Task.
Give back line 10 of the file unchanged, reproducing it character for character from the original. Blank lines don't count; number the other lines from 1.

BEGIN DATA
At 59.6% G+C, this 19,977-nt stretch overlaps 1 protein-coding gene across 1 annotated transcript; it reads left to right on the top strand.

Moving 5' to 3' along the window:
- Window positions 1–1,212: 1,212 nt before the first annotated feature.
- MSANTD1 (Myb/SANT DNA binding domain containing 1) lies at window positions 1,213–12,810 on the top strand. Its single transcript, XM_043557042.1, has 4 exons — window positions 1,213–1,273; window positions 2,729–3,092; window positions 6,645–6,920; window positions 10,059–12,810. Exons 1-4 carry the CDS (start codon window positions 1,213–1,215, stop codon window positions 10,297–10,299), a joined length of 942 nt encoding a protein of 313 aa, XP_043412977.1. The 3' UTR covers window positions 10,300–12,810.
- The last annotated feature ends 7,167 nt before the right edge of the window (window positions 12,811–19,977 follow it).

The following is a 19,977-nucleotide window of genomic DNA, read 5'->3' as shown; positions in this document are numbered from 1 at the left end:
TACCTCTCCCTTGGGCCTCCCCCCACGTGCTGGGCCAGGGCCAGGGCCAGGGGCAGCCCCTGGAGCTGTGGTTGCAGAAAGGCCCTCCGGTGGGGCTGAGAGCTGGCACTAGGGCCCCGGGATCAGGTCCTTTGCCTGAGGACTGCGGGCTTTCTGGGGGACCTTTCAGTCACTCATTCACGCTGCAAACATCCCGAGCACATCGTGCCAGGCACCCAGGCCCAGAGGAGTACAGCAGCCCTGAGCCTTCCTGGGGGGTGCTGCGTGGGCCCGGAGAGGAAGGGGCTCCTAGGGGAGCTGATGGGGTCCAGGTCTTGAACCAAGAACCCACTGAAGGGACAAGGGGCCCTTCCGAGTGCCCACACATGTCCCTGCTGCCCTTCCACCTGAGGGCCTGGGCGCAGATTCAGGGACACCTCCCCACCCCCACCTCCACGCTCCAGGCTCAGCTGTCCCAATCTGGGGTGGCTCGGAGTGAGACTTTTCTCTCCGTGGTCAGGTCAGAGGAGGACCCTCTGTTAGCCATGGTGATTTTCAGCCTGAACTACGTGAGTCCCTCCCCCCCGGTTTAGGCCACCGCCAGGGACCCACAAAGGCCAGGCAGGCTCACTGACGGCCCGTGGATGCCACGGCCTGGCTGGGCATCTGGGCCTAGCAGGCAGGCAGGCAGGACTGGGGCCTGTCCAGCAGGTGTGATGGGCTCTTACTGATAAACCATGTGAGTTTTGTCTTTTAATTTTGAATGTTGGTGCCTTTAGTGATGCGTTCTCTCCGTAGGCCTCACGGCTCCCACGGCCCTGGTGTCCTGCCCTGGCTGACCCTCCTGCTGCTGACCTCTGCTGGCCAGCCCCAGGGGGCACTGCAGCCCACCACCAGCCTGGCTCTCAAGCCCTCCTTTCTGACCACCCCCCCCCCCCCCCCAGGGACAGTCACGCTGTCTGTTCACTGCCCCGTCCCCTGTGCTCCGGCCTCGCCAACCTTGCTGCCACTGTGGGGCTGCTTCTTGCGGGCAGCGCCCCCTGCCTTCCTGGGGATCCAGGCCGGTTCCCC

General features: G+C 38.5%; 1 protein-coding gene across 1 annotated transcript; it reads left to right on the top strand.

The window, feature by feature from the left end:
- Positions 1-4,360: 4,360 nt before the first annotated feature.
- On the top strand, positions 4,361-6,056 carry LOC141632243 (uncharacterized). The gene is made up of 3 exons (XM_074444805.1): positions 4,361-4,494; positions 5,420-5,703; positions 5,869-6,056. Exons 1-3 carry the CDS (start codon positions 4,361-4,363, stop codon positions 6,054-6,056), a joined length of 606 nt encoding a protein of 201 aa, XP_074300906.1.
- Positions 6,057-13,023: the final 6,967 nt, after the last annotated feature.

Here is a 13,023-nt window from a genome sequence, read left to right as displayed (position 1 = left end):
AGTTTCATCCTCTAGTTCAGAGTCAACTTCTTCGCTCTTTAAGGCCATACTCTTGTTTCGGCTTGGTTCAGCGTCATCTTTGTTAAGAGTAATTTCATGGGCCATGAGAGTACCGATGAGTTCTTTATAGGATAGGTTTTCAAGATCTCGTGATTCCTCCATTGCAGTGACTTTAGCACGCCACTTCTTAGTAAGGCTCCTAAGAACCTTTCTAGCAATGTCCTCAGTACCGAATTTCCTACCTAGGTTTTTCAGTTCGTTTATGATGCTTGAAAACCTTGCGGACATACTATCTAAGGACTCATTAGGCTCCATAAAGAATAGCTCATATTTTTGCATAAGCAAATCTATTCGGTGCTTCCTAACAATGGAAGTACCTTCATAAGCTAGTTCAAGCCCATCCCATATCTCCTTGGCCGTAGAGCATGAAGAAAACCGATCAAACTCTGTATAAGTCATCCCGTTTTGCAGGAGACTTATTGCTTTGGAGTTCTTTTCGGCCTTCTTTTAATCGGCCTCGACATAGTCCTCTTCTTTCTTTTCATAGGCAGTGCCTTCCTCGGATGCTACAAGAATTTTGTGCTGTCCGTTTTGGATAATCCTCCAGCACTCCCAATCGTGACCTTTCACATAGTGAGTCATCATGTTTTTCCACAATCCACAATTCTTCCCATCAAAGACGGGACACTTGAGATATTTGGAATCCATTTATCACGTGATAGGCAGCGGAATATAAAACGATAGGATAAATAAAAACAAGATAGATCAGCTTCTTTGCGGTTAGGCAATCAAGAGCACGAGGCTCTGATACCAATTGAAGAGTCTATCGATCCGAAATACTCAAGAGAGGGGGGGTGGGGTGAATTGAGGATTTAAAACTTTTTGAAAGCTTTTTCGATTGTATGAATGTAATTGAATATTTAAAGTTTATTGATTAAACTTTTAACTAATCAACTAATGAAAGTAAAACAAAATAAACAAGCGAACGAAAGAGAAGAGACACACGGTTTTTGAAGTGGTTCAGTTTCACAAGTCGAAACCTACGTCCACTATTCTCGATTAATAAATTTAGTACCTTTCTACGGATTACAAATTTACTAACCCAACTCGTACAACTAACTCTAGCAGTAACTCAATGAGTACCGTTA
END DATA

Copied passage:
- Positions 1-4,360: 4,360 nt before the first annotated feature.